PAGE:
Take a clas­sic ap­proach to pin-up

Fiona Stephen­son shows you how to cre­ate vin­tage-look­ing pin-up art us­ing tra­di­tional oil-on-can­vas paint­ing tech­niques

ImagineFX: Sci-fi & Fantasy Art magazine - - Fantasy Illustrator -

Work­ing in oil can be tricky. How­ever, the flex­i­bil­ity you have work­ing into wet paint and the re­sult­ing vi­brant colours out­weigh any prob­lems.

I taught my­self to oil paint by copy­ing tra­di­tional pin-up artists from the 1950s, so my meth­ods may not be cor­rect but the end re­sult will look rea­son­ably au­then­tic. The man­nequin is use­ful for get­ting the cloth­ing to look right, es­tab­lish­ing where the creases are, where the light falls and so on. Your paint­ing will be more con­vinc­ing if you give th­ese de­tails some time.

Pin-up is light-hearted, not cyn­i­cal, so bear this in mind when de­cid­ing on a pose. A clas­sic pin-up pose typ­i­cally has del­i­cately ar­ranged hands and de­murely po­si­tioned legs – it shouldn’t look sleazy.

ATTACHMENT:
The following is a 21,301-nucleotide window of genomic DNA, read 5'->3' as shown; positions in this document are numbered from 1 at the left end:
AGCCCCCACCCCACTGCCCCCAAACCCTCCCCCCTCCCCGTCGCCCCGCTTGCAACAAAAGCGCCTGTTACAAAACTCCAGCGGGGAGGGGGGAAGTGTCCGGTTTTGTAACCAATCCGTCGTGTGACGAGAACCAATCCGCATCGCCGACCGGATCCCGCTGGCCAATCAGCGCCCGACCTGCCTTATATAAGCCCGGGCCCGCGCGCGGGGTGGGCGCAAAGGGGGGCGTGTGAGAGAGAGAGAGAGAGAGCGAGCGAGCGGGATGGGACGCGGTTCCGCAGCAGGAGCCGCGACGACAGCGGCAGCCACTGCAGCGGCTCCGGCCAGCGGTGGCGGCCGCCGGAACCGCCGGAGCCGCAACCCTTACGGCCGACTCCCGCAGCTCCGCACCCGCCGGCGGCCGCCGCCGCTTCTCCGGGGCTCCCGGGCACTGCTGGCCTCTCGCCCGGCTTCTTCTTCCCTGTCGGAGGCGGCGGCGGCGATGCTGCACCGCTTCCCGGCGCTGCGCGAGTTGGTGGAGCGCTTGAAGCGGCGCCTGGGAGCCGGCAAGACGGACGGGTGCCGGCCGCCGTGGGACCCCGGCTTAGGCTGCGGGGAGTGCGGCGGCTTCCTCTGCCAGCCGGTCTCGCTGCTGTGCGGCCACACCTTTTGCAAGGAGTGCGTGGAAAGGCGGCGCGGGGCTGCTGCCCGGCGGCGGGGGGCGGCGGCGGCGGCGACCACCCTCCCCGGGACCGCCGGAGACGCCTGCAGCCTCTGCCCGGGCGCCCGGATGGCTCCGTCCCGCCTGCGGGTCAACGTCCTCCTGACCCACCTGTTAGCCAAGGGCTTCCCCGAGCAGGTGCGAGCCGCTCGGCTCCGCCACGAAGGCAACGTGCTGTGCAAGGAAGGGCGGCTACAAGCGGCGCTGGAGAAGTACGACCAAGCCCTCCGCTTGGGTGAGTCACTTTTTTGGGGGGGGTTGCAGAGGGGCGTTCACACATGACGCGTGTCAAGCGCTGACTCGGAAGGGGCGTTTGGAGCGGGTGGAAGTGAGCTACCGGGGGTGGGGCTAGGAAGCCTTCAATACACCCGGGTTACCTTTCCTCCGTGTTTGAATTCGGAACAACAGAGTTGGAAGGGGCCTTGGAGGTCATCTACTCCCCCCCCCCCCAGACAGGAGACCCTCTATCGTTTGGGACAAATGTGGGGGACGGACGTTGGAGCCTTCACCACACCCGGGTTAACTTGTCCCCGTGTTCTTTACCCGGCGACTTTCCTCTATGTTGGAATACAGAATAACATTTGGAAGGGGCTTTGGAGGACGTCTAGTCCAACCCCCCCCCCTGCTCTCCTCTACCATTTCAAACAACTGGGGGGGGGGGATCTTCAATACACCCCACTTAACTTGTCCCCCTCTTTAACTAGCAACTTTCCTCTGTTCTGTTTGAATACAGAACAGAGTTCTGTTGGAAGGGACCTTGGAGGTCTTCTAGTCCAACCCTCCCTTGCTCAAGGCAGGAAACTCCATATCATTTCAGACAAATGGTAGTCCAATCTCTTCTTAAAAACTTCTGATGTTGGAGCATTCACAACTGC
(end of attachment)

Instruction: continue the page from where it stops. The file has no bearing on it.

I’m al­ways ea­ger to get paint­ing, so I of­ten rush the prepa­ra­tion. This has its pit­falls: here, as you’ll see in the work­shop when a last-minute de­ci­sion to in­clude a ball of wool puts me un­der pres­sure, es­pe­cially af­ter the red takes days to dry. The more de­ci­sions you make early in the sketch­ing process, the less you’ll need to al­ter later and the more time you’ll save.

My stu­dio max­imises the light. It’s cru­cial when paint­ing skin tones for pin­ups to have nat­u­ral light rather than a day­light bulb. It’s dis­ap­point­ing when you spend hours paint­ing what you think is a creamy skin tone, only to dis­cover the next day your colours look cold. The fi­nal thing I do is take my paint­ing to a pro­fes­sional pho­tog­ra­pher who spe­cialises in 2D art­work, which gives me a high­res­o­lu­tion im­age to pass on to my clients.

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